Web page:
FHA:The Connection with Fannie Mae and Freddie Mac

by Karen Lawson
May 17th, 2010

A  recent blog post for the Huffington Post proposes merging Fannie Mae and Freddie Mac, and eliminating their public purpose mandates for making home ownership accessible to low and moderate income borrowers. From the position of reducing government spending and duplicated efforts, the merger may make sense; Jerry Chautin, the post’s author, points out that FHA already serves low to moderate income borrowers with its mortgage insurance program. This seems to suggest that were Fannie and Freddie to merge, FHA would assume these agencies’ roles for serving low to moderate income families and communities.  This proposal, although unlikely to occur any time soon, would mean that FHA would assume an even greater role in assisting low to moderate income buyers.

 Increased FHA Role Suggests More Government Influence

Potential issues with transferring Fannie and Freddie’s missions for providing affordable housing to FHA could include:

  • Increased loan volume for FHA approved lenders: If FHA becomes the major entity serving low to moderate income buyers and homeowners, FHA lenders will see a spike in FHA loan originations and refinancing. When FHA took on the bulk of the sub-prime market during 2006, FHA lenders became overwhelmed with loan volume, and some cut corners. This has cost FHA most of its cash reserves fore reimbursing mortgage lenders for losses associated with foreclosures. I’m not sure that any move to increase FHA’s market share is a good idea until FHA survives the expected foreclosure bubble stemming from loans it insured in 2007 and 2008. In any case, FHA must shore up its reserves before exposing its mortgage insurance program to an increase in potentially risky mortgage loans.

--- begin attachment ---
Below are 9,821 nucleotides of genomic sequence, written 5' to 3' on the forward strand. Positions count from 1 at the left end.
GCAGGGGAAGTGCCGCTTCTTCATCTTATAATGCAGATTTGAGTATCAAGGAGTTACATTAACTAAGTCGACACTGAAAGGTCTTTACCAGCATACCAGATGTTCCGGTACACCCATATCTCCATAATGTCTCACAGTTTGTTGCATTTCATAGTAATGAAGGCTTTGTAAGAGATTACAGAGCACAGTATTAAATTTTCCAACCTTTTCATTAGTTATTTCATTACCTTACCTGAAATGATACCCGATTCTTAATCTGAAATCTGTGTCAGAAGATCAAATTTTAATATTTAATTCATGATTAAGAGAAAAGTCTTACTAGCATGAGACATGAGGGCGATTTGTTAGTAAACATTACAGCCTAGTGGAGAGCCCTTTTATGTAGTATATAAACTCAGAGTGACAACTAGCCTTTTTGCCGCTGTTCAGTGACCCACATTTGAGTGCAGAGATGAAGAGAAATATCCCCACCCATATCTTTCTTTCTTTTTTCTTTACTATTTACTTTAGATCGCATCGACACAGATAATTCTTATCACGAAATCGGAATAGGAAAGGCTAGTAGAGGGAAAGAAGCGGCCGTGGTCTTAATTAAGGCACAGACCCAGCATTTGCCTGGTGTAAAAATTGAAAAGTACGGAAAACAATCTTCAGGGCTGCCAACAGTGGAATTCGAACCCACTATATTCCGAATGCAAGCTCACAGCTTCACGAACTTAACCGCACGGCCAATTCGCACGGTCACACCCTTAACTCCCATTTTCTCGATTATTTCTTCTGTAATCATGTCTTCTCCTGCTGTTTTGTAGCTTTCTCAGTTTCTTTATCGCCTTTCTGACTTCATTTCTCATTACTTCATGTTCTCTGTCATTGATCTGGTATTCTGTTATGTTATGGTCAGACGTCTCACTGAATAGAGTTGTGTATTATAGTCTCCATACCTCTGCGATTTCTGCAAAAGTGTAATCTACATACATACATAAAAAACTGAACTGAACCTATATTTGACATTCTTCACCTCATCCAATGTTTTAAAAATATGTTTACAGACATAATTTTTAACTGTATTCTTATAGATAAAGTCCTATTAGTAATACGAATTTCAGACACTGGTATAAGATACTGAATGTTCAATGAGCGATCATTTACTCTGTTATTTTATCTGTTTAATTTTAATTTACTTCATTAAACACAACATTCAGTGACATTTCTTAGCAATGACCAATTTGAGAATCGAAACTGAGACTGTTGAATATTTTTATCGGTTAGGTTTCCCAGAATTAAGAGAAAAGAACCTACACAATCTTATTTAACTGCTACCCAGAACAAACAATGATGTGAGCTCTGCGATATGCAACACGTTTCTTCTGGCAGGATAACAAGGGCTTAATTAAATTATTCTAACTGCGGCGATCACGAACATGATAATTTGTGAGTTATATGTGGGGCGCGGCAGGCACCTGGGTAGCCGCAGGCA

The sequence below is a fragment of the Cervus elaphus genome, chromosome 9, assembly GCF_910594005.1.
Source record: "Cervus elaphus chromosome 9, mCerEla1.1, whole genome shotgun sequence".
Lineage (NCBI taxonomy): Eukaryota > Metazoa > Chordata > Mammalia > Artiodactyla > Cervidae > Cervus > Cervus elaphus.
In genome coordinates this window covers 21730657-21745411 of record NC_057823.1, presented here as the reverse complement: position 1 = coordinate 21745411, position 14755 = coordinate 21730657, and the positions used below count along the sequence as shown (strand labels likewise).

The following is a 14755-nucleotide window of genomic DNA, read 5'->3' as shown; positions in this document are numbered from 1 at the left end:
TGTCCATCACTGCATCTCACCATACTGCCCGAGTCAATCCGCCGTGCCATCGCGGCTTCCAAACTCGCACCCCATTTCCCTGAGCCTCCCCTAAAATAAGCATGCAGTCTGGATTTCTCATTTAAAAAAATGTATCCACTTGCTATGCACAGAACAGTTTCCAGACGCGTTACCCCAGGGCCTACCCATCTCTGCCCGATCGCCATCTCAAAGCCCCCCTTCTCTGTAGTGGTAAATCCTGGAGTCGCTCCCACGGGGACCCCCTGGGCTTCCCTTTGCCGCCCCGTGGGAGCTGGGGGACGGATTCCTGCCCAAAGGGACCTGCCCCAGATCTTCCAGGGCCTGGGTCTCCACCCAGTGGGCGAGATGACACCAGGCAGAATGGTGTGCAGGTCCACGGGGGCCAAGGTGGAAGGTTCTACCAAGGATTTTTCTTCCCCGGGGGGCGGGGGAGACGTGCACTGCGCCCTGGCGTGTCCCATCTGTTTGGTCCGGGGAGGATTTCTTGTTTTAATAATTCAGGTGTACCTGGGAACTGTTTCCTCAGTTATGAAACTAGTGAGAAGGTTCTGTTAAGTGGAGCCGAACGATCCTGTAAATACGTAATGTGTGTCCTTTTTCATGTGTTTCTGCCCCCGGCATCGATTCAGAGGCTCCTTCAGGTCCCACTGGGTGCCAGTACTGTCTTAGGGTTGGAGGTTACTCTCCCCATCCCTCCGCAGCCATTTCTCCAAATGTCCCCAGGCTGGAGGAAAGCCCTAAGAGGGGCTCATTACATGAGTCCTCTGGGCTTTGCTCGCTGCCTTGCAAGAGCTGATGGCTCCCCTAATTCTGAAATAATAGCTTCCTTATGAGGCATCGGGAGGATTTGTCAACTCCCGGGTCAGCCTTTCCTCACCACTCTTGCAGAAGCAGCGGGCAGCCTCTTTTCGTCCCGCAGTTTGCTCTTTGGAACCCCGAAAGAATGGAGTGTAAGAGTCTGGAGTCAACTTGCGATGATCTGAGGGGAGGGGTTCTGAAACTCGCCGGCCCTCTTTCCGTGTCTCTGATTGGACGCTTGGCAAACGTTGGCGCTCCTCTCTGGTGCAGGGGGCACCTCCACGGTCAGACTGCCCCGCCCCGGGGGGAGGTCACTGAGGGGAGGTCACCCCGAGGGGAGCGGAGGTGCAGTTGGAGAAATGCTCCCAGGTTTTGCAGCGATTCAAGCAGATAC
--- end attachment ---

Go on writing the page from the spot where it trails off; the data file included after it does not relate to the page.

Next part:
• Who will buy low to moderate income mortgage loans: Fannie Mae and Freddie Mac provide capital for mortgage lenders by purchasing the loans made by their approved lenders. FHA is not a mortgage lender, and  won’t be buying mortgage loans. What happens to the secondary mortgage market for low to moderate income mortgages if Fannie and Freddie stop buying them? i’m thinking that FHA is not planning to buy mortgage loans, but if it does, we’d be back to square one with FHA functioning in a manner similar to Fannie and Freddie.
  • FHA Market Share: FHA Commissioner David Stevens notes that FHA plays a delicate role in US housing market, and affirms that FHA must not compromise private lender roles. If FHA absorbs Fannie and Freddie’s commitment to affordable housing, it could create a growing role for HUD and FHA.

Although Fannie Mae and Freddie Mac need revamping, and a merger could make sense, it isn’t realistic to expect FHA to increase its risk exposure until it’s reserves are rebuilt and the expected wave of foreclosures has passed.

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